And to think I gave up smoking…it resides on my bookshelf proudly. The Killing Of The Tinkers as well as The Magdalen Martyrs have social issues wrapped around the plot. Why is a social context important to you?
Because the politicians don’t care and maybe a writer can get some focus on the burning issues.
Why do you think the Jack Taylor books have such appeal in the US, especially considering the MWA with the Edgar nomination?
They love the humour and the madness and the fact that Jack is so inept, turning the private eye genre on its ass…..
Many view the context of your work not as ‘crime fiction’ per se, but as leaning toward ‘literary’ fiction. Some people amongst our intelligentsia do not consider crime/mystery genre fiction to be ‘literary’ enough when compared to general fiction. Would you care to comment?
Raymond Chandler put that argument to bed, see his letters...and my hero James Sallis says that crime books address literary issues in a more relevant way than so-called ‘literature’…
What differences have you observed from working with the independent press like Brandon (in Ireland), Jim Driver’s (The-do-not-press) to the larger publishing houses like St Martin’s Press (US)?
Like the Independents, I've been blessed with guys, editors who like a beer, a good crime novel, music… So how much can I be hurting?
Your daughter Grace is wonderful, and I loved the article you wrote about her; tell me what she thinks of her daddy the writer?
She thinks I'm...like seriously boring and she is going to be a hairdresser, as she wants to make money.
Has having a child altered the way you look on life? And how has it affected your work?
Yes, it made me vulnerable in away I never expected and Downs syndrome features in all my books.
And your wife, how does she view your work?
She calls my books...stabbing books…As in to stab....
I had a really good time talking books and sucking back beers at Bouchercon Vegas last October. You were a surprise guest. How did your appearance come about? And what memories do you have of the Bouchercon experience?
I went at the last minute as Ben and Scott, agent and editor, bullied me.....I had the time of my life and loved every bloody minute.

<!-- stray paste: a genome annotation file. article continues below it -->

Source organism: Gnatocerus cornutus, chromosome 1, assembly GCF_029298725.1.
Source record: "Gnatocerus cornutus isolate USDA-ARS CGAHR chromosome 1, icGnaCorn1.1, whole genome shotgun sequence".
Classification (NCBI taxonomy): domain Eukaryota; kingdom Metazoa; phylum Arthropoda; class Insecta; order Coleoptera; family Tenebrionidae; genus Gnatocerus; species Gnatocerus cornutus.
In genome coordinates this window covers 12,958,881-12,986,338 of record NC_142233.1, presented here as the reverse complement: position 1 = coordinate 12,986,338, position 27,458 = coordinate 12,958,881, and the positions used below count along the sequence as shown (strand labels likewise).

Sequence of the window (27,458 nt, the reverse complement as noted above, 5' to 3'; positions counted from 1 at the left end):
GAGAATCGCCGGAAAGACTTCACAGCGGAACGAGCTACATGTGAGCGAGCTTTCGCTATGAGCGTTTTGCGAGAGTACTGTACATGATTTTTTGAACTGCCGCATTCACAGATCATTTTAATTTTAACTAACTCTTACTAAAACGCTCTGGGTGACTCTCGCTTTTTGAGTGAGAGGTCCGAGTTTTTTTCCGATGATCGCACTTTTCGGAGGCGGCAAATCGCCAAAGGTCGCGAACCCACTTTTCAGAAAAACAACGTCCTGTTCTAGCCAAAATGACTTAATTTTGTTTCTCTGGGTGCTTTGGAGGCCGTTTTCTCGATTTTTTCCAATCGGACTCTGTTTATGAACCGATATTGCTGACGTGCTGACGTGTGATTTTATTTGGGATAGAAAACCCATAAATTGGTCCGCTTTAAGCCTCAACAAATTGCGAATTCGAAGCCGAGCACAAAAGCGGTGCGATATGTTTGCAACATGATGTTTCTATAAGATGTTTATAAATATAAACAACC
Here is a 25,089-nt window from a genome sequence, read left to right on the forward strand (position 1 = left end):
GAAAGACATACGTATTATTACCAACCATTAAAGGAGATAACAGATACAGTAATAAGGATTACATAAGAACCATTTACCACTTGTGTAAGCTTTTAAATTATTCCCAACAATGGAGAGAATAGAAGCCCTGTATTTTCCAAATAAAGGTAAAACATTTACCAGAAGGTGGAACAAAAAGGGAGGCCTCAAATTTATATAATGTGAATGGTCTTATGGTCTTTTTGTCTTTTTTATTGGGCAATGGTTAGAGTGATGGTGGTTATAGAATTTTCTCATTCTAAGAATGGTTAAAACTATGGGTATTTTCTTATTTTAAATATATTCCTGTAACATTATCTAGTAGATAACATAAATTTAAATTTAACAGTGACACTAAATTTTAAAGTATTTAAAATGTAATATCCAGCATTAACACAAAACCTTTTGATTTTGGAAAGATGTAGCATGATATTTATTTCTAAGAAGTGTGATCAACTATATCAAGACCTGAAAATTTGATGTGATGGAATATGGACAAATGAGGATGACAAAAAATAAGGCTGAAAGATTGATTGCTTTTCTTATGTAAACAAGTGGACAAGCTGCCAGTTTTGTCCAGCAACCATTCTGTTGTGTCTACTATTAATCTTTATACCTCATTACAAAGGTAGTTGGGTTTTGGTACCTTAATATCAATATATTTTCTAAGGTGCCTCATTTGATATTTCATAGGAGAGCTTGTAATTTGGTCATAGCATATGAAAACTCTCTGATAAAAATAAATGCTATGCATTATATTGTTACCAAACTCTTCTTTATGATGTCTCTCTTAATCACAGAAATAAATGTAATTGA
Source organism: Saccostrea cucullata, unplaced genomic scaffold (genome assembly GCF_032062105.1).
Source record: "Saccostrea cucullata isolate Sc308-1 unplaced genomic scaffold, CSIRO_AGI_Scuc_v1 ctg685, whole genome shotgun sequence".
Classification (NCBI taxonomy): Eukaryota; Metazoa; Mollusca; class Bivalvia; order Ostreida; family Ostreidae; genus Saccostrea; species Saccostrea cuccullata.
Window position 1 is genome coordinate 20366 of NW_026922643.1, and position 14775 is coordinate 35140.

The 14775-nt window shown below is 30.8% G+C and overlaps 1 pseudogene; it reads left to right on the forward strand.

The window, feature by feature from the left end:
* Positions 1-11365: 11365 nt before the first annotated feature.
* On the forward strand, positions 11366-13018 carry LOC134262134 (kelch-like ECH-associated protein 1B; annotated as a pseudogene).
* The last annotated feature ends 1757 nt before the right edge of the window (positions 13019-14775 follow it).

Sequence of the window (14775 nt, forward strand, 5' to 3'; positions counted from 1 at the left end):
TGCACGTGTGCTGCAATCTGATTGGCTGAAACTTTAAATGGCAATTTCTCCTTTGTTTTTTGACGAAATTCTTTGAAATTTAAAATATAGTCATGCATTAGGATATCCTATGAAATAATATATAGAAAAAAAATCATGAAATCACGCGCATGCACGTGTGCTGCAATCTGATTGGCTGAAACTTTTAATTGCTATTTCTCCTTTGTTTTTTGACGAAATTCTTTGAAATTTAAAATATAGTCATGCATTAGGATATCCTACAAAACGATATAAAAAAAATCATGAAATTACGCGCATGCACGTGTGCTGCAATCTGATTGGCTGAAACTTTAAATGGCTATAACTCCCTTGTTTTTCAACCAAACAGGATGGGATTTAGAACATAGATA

What were your memories of Las Vegas as a city?
You riding that mad wheel and injuring your foot, plus the security guards restraining us…
That was a once in a lifetime experience - drinking with you was the tops …Anyway what were your reactions to total strangers coming up to you to talk about The Guards?
I thanked God from the bottom of my demented heart…..
What other books impressed you in 2003/4?
Cypress Grove...Sallis, deserves the Pulitzer...Eddie Muller's The Distance...a masterpiece...McBain...'cos he's the biz...C.J. Box...love his work...Jefferson Parker, such plotting...Pelecanos...Hard Revolution is awesome...David Peace...magnetic...Jason Starr...as dark as myself....
Who are the new talents that we should watch out for?
Tim Mc Loughlin, Cathi Unsworth, Michael Kortya, Charlie Stella, Lono Waiwaiole...Wallace Stroby....Duane Swierczynski...Karen Fossum, Gabrielle Lord...Donna Moore (if we can get her tied down to write) and when will we see something from you...?
Ken, it has been a pleasure so what books are we likely to see from you soon?
There it is Ali...book’s on the way to you...then three new ones just finished...Priest, Jack Taylor 5...Calibre...Brant 6...and the American novel...American Skin…and big hugs to your family and to all you guys at Shots eZine…
And with that the prolific Ken Bruen was back at the typewriter, so if you’ve not read his work, here’s a guide :- Ken Bruen Bibliography
A White Arrest (1998) Taming the Alien (2000) The McDead (2001) Blitz: or Brant Hits the Blues (2002) Vixen (2003) Calibre (2004) The White Trilogy (omnibus) (2003) Jack Taylor
The Guards (2001) The Killing of the Tinkers (2002) The Magdalen Martyrs (2003) The Dramatist (2004) Priest (2005)
Shades of grace (1993) Martyrs (1994) The Hackman Blues (1997) Her Last Call to Louis Macneice (1997) Rilke on Black (1997) London Boulevard (2001) Dispatching Baudelaire (2004) Collections
Funeral: Tales of Irish Morbidities (1992) Sherry: And Other Stories (1994) Time of Serena-May and Upon the Third Cross: A Collection of Short Stories (1995)